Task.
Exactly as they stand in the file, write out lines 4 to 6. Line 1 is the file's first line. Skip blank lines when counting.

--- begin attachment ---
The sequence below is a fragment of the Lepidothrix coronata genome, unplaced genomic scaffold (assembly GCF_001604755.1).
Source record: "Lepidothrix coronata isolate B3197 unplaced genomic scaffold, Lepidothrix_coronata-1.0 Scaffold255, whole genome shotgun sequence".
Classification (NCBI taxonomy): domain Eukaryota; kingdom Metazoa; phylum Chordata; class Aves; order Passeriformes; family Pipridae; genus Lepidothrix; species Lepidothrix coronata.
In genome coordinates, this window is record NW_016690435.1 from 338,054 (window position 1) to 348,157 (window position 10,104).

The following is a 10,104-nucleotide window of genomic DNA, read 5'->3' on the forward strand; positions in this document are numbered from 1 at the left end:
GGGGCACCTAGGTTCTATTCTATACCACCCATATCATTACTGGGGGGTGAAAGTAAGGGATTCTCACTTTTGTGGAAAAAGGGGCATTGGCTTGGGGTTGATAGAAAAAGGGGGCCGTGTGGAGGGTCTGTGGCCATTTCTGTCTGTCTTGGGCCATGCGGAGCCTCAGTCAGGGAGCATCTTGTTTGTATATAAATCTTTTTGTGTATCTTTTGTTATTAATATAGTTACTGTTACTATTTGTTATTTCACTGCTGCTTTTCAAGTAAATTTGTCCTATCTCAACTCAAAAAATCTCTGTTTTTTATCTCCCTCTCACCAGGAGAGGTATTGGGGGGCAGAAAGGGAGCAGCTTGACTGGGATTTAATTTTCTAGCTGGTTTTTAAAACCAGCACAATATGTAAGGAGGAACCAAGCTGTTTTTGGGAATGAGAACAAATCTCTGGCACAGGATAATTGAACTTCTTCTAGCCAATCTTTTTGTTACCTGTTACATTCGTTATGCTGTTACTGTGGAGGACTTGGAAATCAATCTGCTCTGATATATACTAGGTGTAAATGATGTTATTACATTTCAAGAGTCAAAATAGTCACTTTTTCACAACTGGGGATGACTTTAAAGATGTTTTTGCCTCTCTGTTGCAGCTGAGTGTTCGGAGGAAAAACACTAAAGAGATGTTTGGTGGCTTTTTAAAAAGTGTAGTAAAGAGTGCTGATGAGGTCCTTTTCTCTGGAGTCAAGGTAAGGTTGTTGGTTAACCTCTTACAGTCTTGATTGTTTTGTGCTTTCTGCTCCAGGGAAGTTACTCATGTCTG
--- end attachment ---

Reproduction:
In genome coordinates, this window is record NW_016690435.1 from 338,054 (window position 1) to 348,157 (window position 10,104).

The following is a 10,104-nucleotide window of genomic DNA, read 5'->3' on the forward strand; positions in this document are numbered from 1 at the left end:
GGGGCACCTAGGTTCTATTCTATACCACCCATATCATTACTGGGGGGTGAAAGTAAGGGATTCTCACTTTTGTGGAAAAAGGGGCATTGGCTTGGGGTTGATAGAAAAAGGGGGCCGTGTGGAGGGTCTGTGGCCATTTCTGTCTGTCTTGGGCCATGCGGAGCCTCAGTCAGGGAGCATCTTGTTTGTATATAAATCTTTTTGTGTATCTTTTGTTATTAATATAGTTACTGTTACTATTTGTTATTTCACTGCTGCTTTTCAAGTAAATTTGTCCTATCTCAACTCAAAAAATCTCTGTTTTTTATCTCCCTCTCACCAGGAGAGGTATTGGGGGGCAGAAAGGGAGCAGCTTGACTGGGATTTAATTTTCTAGCTGGTTTTTAAAACCAGCACAATATGTAAGGAGGAACCAAGCTGTTTTTGGGAATGAGAACAAATCTCTGGCACAGGATAATTGAACTTCTTCTAGCCAATCTTTTTGTTACCTGTTACATTCGTTATGCTGTTACTGTGGAGGACTTGGAAATCAATCTGCTCTGATATATACTAGGTGTAAATGATGTTATTACATTTCAAGAGTCAAAATAGTCACTTTTTCACAACTGGGGATGACTTTAAAGATGTTTTTGCCTCTCTGTTGCAGCTGAGTGTTCGGAGGAAAAACACTAAAGAGATGTTTGGTGGCTTTTTAAAAAGTGTAGTAAAGAGTGCTGATGAGGTCCTTTTCTCTGGAGTCAAGGTAAGGTTGTTGGTTAACCTCTTACAGTCTTGATTGTTTTGTGCTTTCTGCTCCAGGGAAGTTACTCATGTCTG